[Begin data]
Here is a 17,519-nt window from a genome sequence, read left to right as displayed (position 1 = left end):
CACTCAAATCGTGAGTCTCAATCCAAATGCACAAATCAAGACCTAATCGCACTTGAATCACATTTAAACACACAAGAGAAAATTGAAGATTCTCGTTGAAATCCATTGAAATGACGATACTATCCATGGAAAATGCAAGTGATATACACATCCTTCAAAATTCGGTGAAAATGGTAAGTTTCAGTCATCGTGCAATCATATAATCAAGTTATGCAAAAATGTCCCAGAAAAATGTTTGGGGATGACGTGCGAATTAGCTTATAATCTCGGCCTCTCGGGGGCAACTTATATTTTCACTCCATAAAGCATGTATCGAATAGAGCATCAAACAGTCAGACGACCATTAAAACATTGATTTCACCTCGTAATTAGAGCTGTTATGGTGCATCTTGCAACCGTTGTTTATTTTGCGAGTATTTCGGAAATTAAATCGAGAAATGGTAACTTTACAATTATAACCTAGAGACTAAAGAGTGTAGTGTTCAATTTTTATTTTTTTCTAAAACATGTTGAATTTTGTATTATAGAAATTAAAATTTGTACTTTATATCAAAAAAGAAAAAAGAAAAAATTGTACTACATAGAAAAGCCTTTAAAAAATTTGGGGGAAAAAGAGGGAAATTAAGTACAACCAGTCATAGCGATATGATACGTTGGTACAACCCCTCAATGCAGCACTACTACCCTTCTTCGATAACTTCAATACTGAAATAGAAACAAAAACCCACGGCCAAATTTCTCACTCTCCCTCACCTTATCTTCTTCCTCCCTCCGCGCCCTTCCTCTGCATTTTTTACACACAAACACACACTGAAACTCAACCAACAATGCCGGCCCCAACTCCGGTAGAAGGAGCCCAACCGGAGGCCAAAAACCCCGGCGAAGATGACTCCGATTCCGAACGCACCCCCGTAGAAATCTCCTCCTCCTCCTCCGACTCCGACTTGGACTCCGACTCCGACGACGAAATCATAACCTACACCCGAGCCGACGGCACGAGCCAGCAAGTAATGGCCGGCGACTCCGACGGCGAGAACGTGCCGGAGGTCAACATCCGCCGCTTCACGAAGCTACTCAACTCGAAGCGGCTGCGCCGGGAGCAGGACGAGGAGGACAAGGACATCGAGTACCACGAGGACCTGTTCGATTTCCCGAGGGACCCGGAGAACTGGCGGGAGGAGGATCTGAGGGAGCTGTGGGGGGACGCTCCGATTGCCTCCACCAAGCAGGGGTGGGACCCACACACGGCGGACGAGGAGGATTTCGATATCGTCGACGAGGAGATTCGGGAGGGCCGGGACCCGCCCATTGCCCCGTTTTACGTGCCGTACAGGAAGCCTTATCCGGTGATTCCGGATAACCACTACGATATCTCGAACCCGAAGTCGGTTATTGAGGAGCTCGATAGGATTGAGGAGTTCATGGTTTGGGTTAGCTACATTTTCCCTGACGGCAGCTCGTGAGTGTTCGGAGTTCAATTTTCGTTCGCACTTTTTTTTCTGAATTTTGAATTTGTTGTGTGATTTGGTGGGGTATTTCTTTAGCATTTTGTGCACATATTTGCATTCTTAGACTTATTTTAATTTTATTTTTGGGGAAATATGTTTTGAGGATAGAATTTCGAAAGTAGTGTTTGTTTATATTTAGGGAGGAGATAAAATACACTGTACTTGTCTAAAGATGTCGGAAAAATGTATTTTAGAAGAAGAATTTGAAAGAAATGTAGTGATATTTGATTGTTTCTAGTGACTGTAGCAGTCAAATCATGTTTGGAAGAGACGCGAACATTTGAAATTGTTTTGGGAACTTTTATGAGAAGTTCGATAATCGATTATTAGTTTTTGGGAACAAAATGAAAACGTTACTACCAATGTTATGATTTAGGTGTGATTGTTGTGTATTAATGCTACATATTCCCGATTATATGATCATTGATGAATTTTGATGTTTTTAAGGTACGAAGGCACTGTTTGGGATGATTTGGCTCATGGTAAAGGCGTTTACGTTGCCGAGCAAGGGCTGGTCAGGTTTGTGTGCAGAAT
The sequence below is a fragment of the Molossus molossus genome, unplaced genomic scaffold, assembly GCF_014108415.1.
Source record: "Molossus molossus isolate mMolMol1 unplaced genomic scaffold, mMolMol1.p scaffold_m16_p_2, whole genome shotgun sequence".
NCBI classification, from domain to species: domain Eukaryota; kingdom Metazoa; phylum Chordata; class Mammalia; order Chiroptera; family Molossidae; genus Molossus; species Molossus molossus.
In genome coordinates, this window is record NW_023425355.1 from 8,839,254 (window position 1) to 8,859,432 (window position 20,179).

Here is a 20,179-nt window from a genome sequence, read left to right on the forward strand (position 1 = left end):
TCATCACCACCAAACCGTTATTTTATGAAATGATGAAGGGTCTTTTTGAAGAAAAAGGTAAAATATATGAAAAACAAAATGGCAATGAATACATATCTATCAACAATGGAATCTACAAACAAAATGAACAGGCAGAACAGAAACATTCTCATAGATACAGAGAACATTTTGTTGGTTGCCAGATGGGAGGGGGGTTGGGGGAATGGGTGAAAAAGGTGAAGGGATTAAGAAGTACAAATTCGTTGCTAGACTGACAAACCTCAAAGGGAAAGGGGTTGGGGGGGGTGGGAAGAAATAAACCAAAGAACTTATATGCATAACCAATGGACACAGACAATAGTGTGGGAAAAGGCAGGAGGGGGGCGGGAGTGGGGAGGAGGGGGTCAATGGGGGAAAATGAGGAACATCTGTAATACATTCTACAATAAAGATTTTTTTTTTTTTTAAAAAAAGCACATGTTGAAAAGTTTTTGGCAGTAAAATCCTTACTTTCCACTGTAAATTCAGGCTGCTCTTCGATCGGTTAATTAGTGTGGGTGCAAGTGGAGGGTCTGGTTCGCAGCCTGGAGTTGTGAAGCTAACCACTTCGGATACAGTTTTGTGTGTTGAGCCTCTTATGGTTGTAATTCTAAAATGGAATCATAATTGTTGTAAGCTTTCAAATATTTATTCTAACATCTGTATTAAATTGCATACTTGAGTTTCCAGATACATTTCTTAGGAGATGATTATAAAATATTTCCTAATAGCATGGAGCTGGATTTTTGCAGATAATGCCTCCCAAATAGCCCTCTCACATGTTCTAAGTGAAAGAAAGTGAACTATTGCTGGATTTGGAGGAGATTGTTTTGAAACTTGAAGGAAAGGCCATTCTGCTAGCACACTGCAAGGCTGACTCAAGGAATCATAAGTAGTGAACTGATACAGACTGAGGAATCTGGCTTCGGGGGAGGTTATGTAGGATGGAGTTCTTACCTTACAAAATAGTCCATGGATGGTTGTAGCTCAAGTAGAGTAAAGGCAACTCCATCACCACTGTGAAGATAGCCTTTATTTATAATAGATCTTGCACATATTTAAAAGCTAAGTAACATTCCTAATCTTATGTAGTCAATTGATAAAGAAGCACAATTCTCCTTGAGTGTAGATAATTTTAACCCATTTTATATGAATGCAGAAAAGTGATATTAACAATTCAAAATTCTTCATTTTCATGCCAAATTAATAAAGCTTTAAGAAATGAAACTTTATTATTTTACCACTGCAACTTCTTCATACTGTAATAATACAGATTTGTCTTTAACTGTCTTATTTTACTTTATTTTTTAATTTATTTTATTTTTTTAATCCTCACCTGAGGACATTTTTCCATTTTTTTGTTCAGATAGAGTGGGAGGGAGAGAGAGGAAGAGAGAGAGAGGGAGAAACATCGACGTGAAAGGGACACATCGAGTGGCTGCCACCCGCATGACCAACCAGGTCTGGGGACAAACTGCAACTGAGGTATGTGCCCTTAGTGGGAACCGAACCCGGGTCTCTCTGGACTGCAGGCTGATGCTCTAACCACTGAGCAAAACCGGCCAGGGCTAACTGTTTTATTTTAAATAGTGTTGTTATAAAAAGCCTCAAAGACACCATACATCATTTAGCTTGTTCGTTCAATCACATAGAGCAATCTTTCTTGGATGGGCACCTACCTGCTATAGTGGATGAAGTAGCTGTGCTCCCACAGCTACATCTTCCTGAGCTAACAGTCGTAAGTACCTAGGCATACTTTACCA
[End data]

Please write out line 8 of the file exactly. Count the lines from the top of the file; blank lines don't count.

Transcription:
TCATCACCACCAAACCGTTATTTTATGAAATGATGAAGGGTCTTTTTGAAGAAAAAGGTAAAATATATGAAAAACAAAATGGCAATGAATACATATCTATCAACAATGGAATCTACAAACAAAATGAACAGGCAGAACAGAAACATTCTCATAGATACAGAGAACATTTTGTTGGTTGCCAGATGGGAGGGGGGTTGGGGGAATGGGTGAAAAAGGTGAAGGGATTAAGAAGTACAAATTCGTTGCTAGACTGACAAACCTCAAAGGGAAAGGGGTTGGGGGGGGTGGGAAGAAATAAACCAAAGAACTTATATGCATAACCAATGGACACAGACAATAGTGTGGGAAAAGGCAGGAGGGGGGCGGGAGTGGGGAGGAGGGGGTCAATGGGGGAAAATGAGGAACATCTGTAATACATTCTACAATAAAGATTTTTTTTTTTTTTAAAAAAAGCACATGTTGAAAAGTTTTTGGCAGTAAAATCCTTACTTTCCACTGTAAATTCAGGCTGCTCTTCGATCGGTTAATTAGTGTGGGTGCAAGTGGAGGGTCTGGTTCGCAGCCTGGAGTTGTGAAGCTAACCACTTCGGATACAGTTTTGTGTGTTGAGCCTCTTATGGTTGTAATTCTAAAATGGAATCATAATTGTTGTAAGCTTTCAAATATTTATTCTAACATCTGTATTAAATTGCATACTTGAGTTTCCAGATACATTTCTTAGGAGATGATTATAAAATATTTCCTAATAGCATGGAGCTGGATTTTTGCAGATAATGCCTCCCAAATAGCCCTCTCACATGTTCTAAGTGAAAGAAAGTGAACTATTGCTGGATTTGGAGGAGATTGTTTTGAAACTTGAAGGAAAGGCCATTCTGCTAGCACACTGCAAGGCTGACTCAAGGAATCATAAGTAGTGAACTGATACAGACTGAGGAATCTGGCTTCGGGGGAGGTTATGTAGGATGGAGTTCTTACCTTACAAAATAGTCCATGGATGGTTGTAGCTCAAGTAGAGTAAAGGCAACTCCATCACCACTGTGAAGATAGCCTTTATTTATAATAGATCTTGCACATATTTAAAAGCTAAGTAACATTCCTAATCTTATGTAGTCAATTGATAAAGAAGCACAATTCTCCTTGAGTGTAGATAATTTTAACCCATTTTATATGAATGCAGAAAAGTGATATTAACAATTCAAAATTCTTCATTTTCATGCCAAATTAATAAAGCTTTAAGAAATGAAACTTTATTATTTTACCACTGCAACTTCTTCATACTGTAATAATACAGATTTGTCTTTAACTGTCTTATTTTACTTTATTTTTTAATTTATTTTATTTTTTTAATCCTCACCTGAGGACATTTTTCCATTTTTTTGTTCAGATAGAGTGGGAGGGAGAGAGAGGAAGAGAGAGAGAGGGAGAAACATCGACGTGAAAGGGACACATCGAGTGGCTGCCACCCGCATGACCAACCAGGTCTGGGGACAAACTGCAACTGAGGTATGTGCCCTTAGTGGGAACCGAACCCGGGTCTCTCTGGACTGCAGGCTGATGCTCTAACCACTGAGCAAAACCGGCCAGGGCTAACTGTTTTATTTTAAATAGTGTTGTTATAAAAAGCCTCAAAGACACCATACATCATTTAGCTTGTTCGTTCAATCACATAGAGCAATCTTTCTTGGATGGGCACCTACCTGCTATAGTGGATGAAGTAGCTGTGCTCCCACAGCTACATCTTCCTGAGCTAACAGTCGTAAGTACCTAGGCATACTTTACCA